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People v. Sanchez

MAY 31, 1973.

THE PEOPLE OF THE STATE OF ILLINOIS, PLAINTIFF-APPELLEE,

v.

ANTHONY RAY SANCHEZ, DEFENDANT-APPELLANT.



APPEAL from the Circuit Court of Rock Island County; the Hon. ROBERT M. BELL, Judge, presiding. MR. JUSTICE DIXON DELIVERED THE OPINION OF THE COURT:

This was a proceeding by indictment against the defendant Anthony Ray Sanchez, charging in four counts the crimes of Murder, Attempt Robbery and Involuntary Manslaughter. There was a jury trial. At the close of all the evidence the court directed a verdict on two counts but denied the motion for directed verdict as to one count of Murder and the counts for Involuntary Manslaughter. The jury returned a verdict of guilty of Involuntary Manslaughter. Defendant's petition for probation was denied and following a waiver of a hearing in aggravation and mitigation the defendant was sentenced by the trial court of Rock Island County to a term of from 8 to 10 years.

During the early evening hours of August 18, 1970, the 15 year old defendant met with a small group of his friends in his home. The boys went to a nearby park where they played awhile. Later they met a man sitting on a bench in the park and one of the boys asked him for cigarettes. The defendant attempted to take them from the man's pocket and the man pulled out a gun and said no one could have any cigarettes. An argument ensued. Defendant left the park with his friends, went to his home where he got a .32 cal. revolver from the basement. He put a bullet into the gun. Defendant claimed he got the gun from a neighbor. The neighbor, a defense witness, denied this.

The boys returned to the park with intent to "scare the dude". On the way they ran into another boy who told them the man in the park was waiting for them with a pocketful of bullets. As a result, the boys decided not to go into the park. Later they met the same man who apologized for threatening defendant with a gun. The boys then went across the street and met Bob Herron, the deceased, and some of his friends. Defendant attempted to borrow money from Herron.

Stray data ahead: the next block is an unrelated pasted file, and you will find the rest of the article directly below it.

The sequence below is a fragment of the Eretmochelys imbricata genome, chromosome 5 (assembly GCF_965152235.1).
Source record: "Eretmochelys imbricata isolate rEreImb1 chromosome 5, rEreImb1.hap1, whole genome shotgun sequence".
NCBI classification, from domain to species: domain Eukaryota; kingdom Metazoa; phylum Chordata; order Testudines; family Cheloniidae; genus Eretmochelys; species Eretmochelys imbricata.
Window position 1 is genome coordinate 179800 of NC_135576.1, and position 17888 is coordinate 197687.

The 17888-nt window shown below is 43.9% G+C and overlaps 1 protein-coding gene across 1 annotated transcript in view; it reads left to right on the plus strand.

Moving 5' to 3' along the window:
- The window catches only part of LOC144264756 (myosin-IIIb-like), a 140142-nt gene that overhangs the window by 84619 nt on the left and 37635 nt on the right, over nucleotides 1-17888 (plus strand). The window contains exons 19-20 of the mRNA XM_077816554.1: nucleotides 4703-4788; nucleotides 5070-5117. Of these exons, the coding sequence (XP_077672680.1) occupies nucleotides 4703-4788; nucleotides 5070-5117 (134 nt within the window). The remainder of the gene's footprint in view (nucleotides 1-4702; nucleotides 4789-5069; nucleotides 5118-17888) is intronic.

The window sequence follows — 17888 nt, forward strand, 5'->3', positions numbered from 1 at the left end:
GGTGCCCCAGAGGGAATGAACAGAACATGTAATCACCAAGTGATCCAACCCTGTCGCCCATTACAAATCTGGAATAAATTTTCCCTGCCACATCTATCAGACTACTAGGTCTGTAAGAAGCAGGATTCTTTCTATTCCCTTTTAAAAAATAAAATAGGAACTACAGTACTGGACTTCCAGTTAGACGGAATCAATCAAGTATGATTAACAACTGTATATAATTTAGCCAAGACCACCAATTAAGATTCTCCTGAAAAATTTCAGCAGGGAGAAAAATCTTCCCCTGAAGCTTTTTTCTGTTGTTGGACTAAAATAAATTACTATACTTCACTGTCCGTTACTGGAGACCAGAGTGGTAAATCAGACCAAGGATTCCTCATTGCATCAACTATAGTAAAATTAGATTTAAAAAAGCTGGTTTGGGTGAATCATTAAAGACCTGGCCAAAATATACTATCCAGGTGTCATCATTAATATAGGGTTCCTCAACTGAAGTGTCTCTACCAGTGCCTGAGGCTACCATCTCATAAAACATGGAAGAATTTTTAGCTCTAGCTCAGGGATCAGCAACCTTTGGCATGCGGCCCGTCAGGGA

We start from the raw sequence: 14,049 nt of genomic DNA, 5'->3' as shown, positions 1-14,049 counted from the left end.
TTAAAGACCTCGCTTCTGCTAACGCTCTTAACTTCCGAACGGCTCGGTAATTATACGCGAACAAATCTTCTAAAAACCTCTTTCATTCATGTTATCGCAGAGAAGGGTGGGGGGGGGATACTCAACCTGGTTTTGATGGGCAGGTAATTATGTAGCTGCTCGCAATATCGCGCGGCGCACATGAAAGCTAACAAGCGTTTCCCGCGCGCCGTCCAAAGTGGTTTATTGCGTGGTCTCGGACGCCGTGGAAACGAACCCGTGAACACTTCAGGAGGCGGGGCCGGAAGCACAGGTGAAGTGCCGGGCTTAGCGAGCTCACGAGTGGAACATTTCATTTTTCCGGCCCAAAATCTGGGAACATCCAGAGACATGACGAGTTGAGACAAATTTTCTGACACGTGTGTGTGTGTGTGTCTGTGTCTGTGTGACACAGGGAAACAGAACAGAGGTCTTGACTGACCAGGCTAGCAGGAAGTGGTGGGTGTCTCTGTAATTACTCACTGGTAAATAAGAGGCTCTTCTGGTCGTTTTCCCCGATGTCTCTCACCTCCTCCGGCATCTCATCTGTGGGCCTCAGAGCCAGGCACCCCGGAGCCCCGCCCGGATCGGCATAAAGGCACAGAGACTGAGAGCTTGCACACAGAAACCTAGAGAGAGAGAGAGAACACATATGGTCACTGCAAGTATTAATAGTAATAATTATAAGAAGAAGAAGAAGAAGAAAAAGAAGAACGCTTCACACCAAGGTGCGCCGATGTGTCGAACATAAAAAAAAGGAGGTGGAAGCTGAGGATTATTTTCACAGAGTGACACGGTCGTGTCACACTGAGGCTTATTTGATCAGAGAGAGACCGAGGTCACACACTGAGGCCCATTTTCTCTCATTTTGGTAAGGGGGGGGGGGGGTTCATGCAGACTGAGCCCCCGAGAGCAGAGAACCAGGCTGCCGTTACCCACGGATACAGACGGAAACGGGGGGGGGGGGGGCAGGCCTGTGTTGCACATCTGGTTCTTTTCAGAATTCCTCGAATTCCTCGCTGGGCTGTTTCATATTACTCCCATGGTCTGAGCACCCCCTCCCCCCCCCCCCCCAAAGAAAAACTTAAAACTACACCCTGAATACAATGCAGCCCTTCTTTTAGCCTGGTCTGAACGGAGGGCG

During this encounter the defendant pulled out the revolver and pointing it at a cat pulled the trigger 3-4 times but the gun did not fire. Defendant then pointed the gun at Clayton Veasey. He pulled the trigger four more times and still the gun did not fire. Defendant then asked one of his friends if he liked Bob Herron, to which the friend replied that he did not. Defendant then put the gun to Robert Herron's head and told him that he would "give him three to run", that he would give him a "sporting chance" and to "run".

Herron started to turn, the defendant called him back and shot him in the eye, killing him. The victim was unarmed and the gun was a foot away from his head when it was fired. The defendant then ran from the scene, discarding the gun, on his way home. The weapon was never found.

Defendant claimed that because the gun was rusty he did not expect it to fire and in substance claimed the death was accidental.

On cross-examination the State's Attorney asked defendant if the .32 revolver was the only gun he ever owned. The answer was, "Yeah, besides a cap gun". Then:

"Q. Did you own a .25 caliber automatic, Tony?

A. No.

Q. Whose .25 caliber automatic was in the basement?

Objection by defense counsel and motion for mistrial."

On rebuttal the State produced the testimony of Officer Hockenberry who testified that the defendant had told him that he owned a .25 automatic and that, "If those dudes from Davenport mess with me, I have a .25 automatic with nine shells and I will do them a deal".

• 1 Defendant, citing only People v. Tranowski, 20 Ill.2d 11, contends that the mention of the .25 automatic (which had been discovered in the basement of defendant's home incident to a valid search for the weapon employed) was ...


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